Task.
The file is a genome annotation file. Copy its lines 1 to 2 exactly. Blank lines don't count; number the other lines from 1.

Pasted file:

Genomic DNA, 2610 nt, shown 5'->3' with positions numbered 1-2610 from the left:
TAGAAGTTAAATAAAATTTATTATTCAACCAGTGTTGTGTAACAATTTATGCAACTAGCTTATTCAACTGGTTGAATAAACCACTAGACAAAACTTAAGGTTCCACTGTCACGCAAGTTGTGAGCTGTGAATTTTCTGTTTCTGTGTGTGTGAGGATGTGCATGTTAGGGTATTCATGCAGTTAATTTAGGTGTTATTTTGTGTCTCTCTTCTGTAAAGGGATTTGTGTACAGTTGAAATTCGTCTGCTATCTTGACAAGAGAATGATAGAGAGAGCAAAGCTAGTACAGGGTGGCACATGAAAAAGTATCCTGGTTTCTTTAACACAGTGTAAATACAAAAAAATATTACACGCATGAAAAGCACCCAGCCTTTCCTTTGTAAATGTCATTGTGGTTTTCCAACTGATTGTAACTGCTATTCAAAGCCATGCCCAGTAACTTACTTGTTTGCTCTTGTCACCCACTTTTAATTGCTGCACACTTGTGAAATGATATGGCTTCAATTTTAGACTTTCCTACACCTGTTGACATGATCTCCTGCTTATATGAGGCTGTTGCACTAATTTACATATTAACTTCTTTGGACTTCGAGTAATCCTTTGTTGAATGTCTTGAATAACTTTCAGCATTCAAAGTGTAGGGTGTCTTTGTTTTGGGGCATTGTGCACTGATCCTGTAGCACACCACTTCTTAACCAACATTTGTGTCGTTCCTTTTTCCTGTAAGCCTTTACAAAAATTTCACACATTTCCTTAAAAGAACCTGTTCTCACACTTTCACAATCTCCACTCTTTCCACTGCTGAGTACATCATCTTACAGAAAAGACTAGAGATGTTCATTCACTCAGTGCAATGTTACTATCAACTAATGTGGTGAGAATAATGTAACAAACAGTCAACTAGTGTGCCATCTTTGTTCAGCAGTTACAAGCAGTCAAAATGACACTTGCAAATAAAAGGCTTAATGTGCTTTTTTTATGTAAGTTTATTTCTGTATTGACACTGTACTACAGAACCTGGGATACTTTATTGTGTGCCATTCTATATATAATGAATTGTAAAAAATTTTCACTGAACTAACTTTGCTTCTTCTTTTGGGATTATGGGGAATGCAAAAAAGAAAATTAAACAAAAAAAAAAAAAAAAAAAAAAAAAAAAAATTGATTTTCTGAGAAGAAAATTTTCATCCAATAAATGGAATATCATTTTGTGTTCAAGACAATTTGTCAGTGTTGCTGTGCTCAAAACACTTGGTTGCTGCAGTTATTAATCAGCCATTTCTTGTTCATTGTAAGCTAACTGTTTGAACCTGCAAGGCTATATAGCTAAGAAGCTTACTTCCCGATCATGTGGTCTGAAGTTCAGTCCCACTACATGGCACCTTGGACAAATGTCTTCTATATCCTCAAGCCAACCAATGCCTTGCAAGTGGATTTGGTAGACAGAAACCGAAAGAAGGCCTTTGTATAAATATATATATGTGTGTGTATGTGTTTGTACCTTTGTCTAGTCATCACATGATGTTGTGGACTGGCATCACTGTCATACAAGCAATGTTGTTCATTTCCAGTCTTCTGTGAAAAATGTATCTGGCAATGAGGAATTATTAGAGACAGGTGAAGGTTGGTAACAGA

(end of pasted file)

Genomic DNA, 2610 nt, shown 5'->3' with positions numbered 1-2610 from the left:
TAGAAGTTAAATAAAATTTATTATTCAACCAGTGTTGTGTAACAATTTATGCAACTAGCTTATTCAACTGGTTGAATAAACCACTAGACAAAACTTAAGGTTCCACTGTCACGCAAGTTGTGAGCTGTGAATTTTCTGTTTCTGTGTGTGTGAGGATGTGCATGTTAGGGTATTCATGCAGTTAATTTAGGTGTTATTTTGTGTCTCTCTTCTGTAAAGGGATTTGTGTACAGTTGAAATTCGTCTGCTATCTTGACAAGAGAATGATAGAGAGAGCAAAGCTAGTACAGGGTGGCACATGAAAAAGTATCCTGGTTTCTTTAACACAGTGTAAATACAAAAAAATATTACACGCATGAAAAGCACCCAGCCTTTCCTTTGTAAATGTCATTGTGGTTTTCCAACTGATTGTAACTGCTATTCAAAGCCATGCCCAGTAACTTACTTGTTTGCTCTTGTCACCCACTTTTAATTGCTGCACACTTGTGAAATGATATGGCTTCAATTTTAGACTTTCCTACACCTGTTGACATGATCTCCTGCTTATATGAGGCTGTTGCACTAATTTACATATTAACTTCTTTGGACTTCGAGTAATCCTTTGTTGAATGTCTTGAATAACTTTCAGCATTCAAAGTGTAGGGTGTCTTTGTTTTGGGGCATTGTGCACTGATCCTGTAGCACACCACTTCTTAACCAACATTTGTGTCGTTCCTTTTTCCTGTAAGCCTTTACAAAAATTTCACACATTTCCTTAAAAGAACCTGTTCTCACACTTTCACAATCTCCACTCTTTCCACTGCTGAGTACATCATCTTACAGAAAAGACTAGAGATGTTCATTCACTCAGTGCAATGTTACTATCAACTAATGTGGTGAGAATAATGTAACAAACAGTCAACTAGTGTGCCATCTTTGTTCAGCAGTTACAAGCAGTCAAAATGACACTTGCAAATAAAAGGCTTAATGTGCTTTTTTTATGTAAGTTTATTTCTGTATTGACACTGTACTACAGAACCTGGGATACTTTATTGTGTGCCATTCTATATATAATGAATTGTAAAAAATTTTCACTGAACTAACTTTGCTTCTTCTTTTGGGATTATGGGGAATGCAAAAAAGAAAATTAAACAAAAAAAAAAAAAAAAAAAAAAAAAAAAAATTGATTTTCTGAGAAGAAAATTTTCATCCAATAAATGGAATATCATTTTGTGTTCAAGACAATTTGTCAGTGTTGCTGTGCTCAAAACACTTGGTTGCTGCAGTTATTAATCAGCCATTTCTTGTTCATTGTAAGCTAACTGTTTGAACCTGCAAGGCTATATAGCTAAGAAGCTTACTTCCCGATCATGTGGTCTGAAGTTCAGTCCCACTACATGGCACCTTGGACAAATGTCTTCTATATCCTCAAGCCAACCAATGCCTTGCAAGTGGATTTGGTAGACAGAAACCGAAAGAAGGCCTTTGTATAAATATATATATGTGTGTGTATGTGTTTGTACCTTTGTCTAGTCATCACATGATGTTGTGGACTGGCATCACTGTCATACAAGCAATGTTGTTCATTTCCAGTCTTCTGTGAAAAATGTATCTGGCAATGAGGAATTATTAGAGACAGGTGAAGGTTGGTAACAGA